The anti-Muslim campaign of the fringe Sinhala Buddhist ultra-nationalist bigotry is regenerative. It is adept at finding a new ruse every now and then. The list ranges from Halal, cow slaughter, Muslim clothing stores, wada pethi (sterilizing tablets) and the latest ‘Save Wilpattu.’
All the past campaigns culminated in a violent upheaval, after which it went through a period of hibernation only to resurface under a new set of affected grievances.
The latest is ostensibly to protect the forestry of Wilpattu, but it is the same old Islamophobic campaign that has resurfaced after a lull of several months following the violent clashes in Digana and Amparai.
If the quiet on the ultra-nationalist front was mainly due to the police action and arrest of several key functionaries of Mahason Balakaya, a bigoted Sinhalese Buddhist fringe group, their latest activism comes after the court released those suspects from the remand prison.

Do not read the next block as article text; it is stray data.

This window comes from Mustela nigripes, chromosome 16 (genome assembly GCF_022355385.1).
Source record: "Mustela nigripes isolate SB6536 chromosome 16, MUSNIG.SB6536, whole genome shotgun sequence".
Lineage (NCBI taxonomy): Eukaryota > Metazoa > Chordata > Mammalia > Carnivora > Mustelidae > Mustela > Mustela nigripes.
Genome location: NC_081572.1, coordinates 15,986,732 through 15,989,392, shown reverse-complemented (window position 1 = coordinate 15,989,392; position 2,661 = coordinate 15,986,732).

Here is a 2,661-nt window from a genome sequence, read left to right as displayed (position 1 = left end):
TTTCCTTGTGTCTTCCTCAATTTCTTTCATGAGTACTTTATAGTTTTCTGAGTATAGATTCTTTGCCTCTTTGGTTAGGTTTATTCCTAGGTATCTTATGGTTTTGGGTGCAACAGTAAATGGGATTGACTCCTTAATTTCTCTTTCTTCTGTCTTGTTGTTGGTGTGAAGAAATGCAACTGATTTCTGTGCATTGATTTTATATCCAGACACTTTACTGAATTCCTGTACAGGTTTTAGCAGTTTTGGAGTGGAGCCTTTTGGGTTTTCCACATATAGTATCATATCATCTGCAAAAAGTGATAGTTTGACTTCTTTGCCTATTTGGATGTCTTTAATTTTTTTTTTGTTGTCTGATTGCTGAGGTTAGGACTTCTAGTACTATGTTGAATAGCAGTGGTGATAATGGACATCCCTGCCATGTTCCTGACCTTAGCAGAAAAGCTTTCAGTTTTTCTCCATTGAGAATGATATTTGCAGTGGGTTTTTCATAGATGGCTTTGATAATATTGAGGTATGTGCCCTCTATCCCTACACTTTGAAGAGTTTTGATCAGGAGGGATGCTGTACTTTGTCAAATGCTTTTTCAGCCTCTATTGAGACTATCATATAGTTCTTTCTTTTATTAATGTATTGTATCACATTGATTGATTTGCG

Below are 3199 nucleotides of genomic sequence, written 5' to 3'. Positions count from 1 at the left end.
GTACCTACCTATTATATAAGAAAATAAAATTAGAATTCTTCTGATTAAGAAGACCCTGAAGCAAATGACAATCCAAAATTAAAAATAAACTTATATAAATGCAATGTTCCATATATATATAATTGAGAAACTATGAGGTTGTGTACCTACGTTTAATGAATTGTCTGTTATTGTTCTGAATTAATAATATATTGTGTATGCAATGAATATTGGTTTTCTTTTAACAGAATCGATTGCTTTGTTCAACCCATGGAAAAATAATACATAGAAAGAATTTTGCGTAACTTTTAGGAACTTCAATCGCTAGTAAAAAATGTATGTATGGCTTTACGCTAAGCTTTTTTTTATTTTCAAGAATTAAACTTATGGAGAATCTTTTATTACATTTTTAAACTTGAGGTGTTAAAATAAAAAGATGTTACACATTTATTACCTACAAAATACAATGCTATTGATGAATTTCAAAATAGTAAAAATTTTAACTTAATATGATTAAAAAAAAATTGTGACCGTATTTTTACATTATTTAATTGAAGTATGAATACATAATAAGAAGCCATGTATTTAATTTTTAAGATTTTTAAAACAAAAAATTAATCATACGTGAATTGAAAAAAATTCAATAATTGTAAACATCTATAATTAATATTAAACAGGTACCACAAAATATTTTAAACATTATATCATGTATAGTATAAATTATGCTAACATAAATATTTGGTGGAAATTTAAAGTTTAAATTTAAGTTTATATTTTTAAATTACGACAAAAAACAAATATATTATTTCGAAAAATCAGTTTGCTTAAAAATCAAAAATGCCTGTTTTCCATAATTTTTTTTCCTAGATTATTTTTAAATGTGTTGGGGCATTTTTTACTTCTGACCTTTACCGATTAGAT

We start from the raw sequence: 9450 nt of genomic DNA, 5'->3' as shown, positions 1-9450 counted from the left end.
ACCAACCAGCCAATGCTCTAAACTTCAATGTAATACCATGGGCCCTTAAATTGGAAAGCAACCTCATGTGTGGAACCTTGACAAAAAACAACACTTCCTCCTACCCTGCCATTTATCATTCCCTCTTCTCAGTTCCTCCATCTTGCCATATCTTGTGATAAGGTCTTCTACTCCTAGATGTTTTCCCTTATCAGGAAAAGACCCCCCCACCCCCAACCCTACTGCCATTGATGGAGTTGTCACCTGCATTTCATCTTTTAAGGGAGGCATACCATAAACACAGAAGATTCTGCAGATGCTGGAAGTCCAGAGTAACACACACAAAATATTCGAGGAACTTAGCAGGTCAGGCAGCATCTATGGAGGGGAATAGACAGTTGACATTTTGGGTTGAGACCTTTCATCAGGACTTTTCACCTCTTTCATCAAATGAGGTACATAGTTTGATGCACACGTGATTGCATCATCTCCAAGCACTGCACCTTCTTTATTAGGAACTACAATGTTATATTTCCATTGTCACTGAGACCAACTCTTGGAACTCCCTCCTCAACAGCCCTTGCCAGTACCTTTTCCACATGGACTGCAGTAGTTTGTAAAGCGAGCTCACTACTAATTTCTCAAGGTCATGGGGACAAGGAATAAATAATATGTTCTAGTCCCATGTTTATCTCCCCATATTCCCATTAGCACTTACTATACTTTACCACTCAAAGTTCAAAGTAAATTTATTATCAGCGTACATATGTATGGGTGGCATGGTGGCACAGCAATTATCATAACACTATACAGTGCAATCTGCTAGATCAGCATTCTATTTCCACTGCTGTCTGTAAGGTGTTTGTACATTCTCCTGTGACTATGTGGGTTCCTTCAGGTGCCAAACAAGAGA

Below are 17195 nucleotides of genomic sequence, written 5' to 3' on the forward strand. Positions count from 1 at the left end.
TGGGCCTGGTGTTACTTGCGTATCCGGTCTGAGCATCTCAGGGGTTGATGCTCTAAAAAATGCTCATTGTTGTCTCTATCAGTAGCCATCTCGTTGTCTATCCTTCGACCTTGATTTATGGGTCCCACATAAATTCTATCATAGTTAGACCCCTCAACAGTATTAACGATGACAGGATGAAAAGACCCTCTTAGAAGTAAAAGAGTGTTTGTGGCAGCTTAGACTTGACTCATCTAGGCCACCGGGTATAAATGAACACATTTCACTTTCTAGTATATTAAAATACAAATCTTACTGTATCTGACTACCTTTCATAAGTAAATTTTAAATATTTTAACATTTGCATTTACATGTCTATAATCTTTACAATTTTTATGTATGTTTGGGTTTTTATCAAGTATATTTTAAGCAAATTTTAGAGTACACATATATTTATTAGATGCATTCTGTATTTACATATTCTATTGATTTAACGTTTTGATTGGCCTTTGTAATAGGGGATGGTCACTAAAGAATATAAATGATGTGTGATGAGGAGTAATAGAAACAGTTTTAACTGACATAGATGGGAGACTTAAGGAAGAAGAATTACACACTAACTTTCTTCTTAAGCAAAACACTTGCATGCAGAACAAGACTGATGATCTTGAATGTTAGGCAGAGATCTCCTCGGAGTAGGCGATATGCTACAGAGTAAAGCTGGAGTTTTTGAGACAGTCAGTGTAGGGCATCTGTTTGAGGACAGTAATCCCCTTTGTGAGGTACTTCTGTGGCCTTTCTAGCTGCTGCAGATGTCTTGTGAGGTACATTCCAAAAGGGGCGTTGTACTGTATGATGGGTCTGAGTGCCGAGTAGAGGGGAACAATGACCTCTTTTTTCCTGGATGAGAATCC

Like the previous episodes of anti- Muslim bigotry, the latest campaign is promoted through the social media, through a number of facebook pages, twitter accounts and other social media pages. Some of the pictures of purported Wilpattu deforestation are in fact photos of land cleared for palm oil cultivation in Indonesia and Brazil, as BBC Sinhala website revealed recently. However, these photos are shared and retweeted in hundreds, some times in thousands, effectively creating mass circulation of a racially motivated fake narrative.
The language is often unabashedly racist and anti- Muslim. If the recent history is any guide, ramification of the on-line hate campaign will soon be felt in real life. State security agencies should monitor these groups and make arrests before it is too late.
Wilpattu is a complex problem where the right to return of the Muslim families who were chased away by the LTTE in 1990 is confronted by a new found, ( and somewhat feigned) concerns of environment protection. At the end of the war, families uprooted by the LTTE returned to a thick forestry that had overgrown in their original land. In 2012, a Presidential task force headed by then Minister Basil Rajapaksa recommended that the department of forest conversation release land for the resettlement of these displaced families. Each family received a half an acre for a house and an another acre of land for cultivation.